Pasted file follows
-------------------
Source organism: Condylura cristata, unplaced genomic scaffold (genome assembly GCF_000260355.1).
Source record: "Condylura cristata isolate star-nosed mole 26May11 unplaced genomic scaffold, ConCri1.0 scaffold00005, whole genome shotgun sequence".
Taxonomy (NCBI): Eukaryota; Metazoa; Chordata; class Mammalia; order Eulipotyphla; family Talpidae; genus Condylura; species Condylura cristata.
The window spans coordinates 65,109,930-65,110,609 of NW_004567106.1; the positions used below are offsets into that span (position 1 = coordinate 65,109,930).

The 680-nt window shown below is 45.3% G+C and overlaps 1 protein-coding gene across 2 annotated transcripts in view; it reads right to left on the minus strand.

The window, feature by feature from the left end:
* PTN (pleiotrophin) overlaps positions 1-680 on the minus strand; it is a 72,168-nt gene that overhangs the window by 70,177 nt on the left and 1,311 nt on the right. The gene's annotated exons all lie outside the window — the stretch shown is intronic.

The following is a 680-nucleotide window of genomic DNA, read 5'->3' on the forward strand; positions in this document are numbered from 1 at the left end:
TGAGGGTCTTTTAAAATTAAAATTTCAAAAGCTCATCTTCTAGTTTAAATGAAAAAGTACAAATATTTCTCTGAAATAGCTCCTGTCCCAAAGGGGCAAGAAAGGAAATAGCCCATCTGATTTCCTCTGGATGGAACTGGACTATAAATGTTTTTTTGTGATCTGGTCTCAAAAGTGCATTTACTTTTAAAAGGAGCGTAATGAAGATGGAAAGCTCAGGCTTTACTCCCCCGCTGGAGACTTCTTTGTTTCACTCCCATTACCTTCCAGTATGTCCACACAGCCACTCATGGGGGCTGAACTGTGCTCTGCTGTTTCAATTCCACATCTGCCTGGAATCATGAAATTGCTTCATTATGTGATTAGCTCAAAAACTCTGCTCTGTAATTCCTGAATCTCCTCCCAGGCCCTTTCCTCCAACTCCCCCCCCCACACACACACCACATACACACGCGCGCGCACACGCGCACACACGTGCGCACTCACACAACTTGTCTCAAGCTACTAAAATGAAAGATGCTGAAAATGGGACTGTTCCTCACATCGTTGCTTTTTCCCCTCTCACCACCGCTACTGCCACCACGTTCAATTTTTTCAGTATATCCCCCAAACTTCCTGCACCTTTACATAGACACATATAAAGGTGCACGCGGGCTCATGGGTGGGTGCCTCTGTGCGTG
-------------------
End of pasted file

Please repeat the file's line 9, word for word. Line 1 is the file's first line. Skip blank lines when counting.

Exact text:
TGAGGGTCTTTTAAAATTAAAATTTCAAAAGCTCATCTTCTAGTTTAAATGAAAAAGTACAAATATTTCTCTGAAATAGCTCCTGTCCCAAAGGGGCAAGAAAGGAAATAGCCCATCTGATTTCCTCTGGATGGAACTGGACTATAAATGTTTTTTTGTGATCTGGTCTCAAAAGTGCATTTACTTTTAAAAGGAGCGTAATGAAGATGGAAAGCTCAGGCTTTACTCCCCCGCTGGAGACTTCTTTGTTTCACTCCCATTACCTTCCAGTATGTCCACACAGCCACTCATGGGGGCTGAACTGTGCTCTGCTGTTTCAATTCCACATCTGCCTGGAATCATGAAATTGCTTCATTATGTGATTAGCTCAAAAACTCTGCTCTGTAATTCCTGAATCTCCTCCCAGGCCCTTTCCTCCAACTCCCCCCCCCACACACACACCACATACACACGCGCGCGCACACGCGCACACACGTGCGCACTCACACAACTTGTCTCAAGCTACTAAAATGAAAGATGCTGAAAATGGGACTGTTCCTCACATCGTTGCTTTTTCCCCTCTCACCACCGCTACTGCCACCACGTTCAATTTTTTCAGTATATCCCCCAAACTTCCTGCACCTTTACATAGACACATATAAAGGTGCACGCGGGCTCATGGGTGGGTGCCTCTGTGCGTG